Professional Weighted Average Cost of Capital
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Cost of Capital
Capital is the money that a company uses to finance its business. For example, in buying assets for operating the business and investing in projects that generate cash flows for the company. The capital can come from investors who invest in the common stocks of the company or from funds borrowed from others known as debt. The cost of capital can be thought of as the cost of doing business.
Imagine if the company uses only common stocks (equity) to finance all its assets, then the stockholders will own all the assets and all the cash flows generated by the business. The investors will be expecting a certain rate of return for putting money into the common stock. The cost of capital in this case can be thought of as the required rate of return by the investors. When the company needs to invest in a new project, it may need to consider whether the returns will be able to meet the expectations of the investors.
To complicate matters, most companies use a mixture of debt and equity to finance their business. Thus cost of capital involves a mixture of the cost of equity and the cost of debt. In this case, the cost of capital for a company is the required rate of return that the company needs to earn in order to pay the debts and to meet the expectations of the rate of return required by the investors.
Weighted Average Cost of Capital (WACC)
Weighted Average Cost of Capital is defined as the average cost of capital for a company, calculated as a weighted average of the costs of equity and the costs of debt.
The formula below is used to calculate the Weighted Average Cost of Capital (WACC):
WACC = (Debt / (Debt + Equity)) * Cost of Debt + (Equity / (Debt + Equity)) * Cost of Equity
Equity = Shares Market Price * Shares Issued
Cost of Debt is usually defined as the after-tax cost of debt:
After-tax Cost of Debt = (1- Tax Rate)* Cost of Debt
The WACC Calculator spreadsheet uses the formula above to calculate the Weighted Average Cost of Capital.
Cost of Equity
The Cost of Equity is defined as the rate of return that an investor expects to earn for bearing risks in investing in the shares of a company. Two common ways of calculating the Cost of Equity is the Dividend Growth Model by Gordon and the Capital Asset Pricing Model (CAPM).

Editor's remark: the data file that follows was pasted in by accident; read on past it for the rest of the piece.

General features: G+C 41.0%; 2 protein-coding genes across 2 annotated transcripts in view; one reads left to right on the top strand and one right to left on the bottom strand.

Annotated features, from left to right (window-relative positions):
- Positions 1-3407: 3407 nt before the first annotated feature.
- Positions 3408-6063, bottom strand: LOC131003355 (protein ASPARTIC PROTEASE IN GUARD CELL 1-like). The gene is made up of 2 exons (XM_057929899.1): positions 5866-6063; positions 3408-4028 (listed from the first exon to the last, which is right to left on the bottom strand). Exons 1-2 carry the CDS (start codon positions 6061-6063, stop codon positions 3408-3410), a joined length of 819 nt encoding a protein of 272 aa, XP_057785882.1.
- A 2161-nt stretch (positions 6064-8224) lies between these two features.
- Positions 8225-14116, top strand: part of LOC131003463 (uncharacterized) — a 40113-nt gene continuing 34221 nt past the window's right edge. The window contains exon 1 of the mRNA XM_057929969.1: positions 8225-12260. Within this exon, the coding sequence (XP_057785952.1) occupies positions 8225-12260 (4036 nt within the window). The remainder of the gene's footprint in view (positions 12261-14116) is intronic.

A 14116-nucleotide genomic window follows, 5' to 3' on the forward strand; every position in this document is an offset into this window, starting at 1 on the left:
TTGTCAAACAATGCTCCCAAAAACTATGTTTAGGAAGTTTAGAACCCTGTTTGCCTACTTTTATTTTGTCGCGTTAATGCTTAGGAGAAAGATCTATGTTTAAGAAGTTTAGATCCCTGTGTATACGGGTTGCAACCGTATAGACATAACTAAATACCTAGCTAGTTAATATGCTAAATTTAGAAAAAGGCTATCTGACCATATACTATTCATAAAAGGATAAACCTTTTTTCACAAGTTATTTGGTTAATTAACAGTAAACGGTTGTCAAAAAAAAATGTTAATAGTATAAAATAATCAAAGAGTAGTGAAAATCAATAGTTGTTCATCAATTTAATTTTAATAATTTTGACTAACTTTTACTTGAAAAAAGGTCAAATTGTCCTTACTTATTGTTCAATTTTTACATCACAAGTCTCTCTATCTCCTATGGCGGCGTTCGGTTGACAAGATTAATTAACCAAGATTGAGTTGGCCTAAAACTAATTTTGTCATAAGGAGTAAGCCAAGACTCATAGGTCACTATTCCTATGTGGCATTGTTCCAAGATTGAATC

Cost of Equity (Gordon)
In the Dividend Growth Model by Gordon, the price of a company stock is calculated as the sum of all the company's future dividends. The dividends are assumed to be growing at a constant rate.
Price of Stock Today = (Current Dividend * (1+ Dividend Growth Rate)) / (Required Return- Dividend Growth Rate)
Rearranging the formula gives us the following:
Required Return = (Current Dividend * (1+ Dividend Growth Rate))/Current Price of Stock + Dividend Growth Rate
The Required Return is the Cost of Equity and this is calculated in the worksheet CostofEquity-Gordon.
In the CostofEquity-Gordon-DivHistory worksheet, ths Cost of Equity is calculated using the same formula as mentioned above. The Growth Rate is however estimated from the Dividend History.
Cost of Equity (Capital Asset Pricing Model)
The Capital Asset Pricing Model is a theory that describes the relationship of the expected rate of return as a function of the risk free interest rate, the investment's beta, and the expected market risk premium.
Expected rate of return = Risk free rate + Beta * (Market Risk Premium)
The Expected rate of return is the Cost of Equity and this is calculated in the worksheet Cost of Equity (CAPM).
Cost of Debt
A company's debt is usually a mixture of loans, bonds and other securities. A company's Cost of Debt is the interest rate that a company pays on its debt. It is important to note that the interest a company pays is a tax deductible expense. Thus the after-tax rate is usually used for a company's cost of debt.
After-tax Cost of Debt = (1 - Tax Rate) * Cost of Debt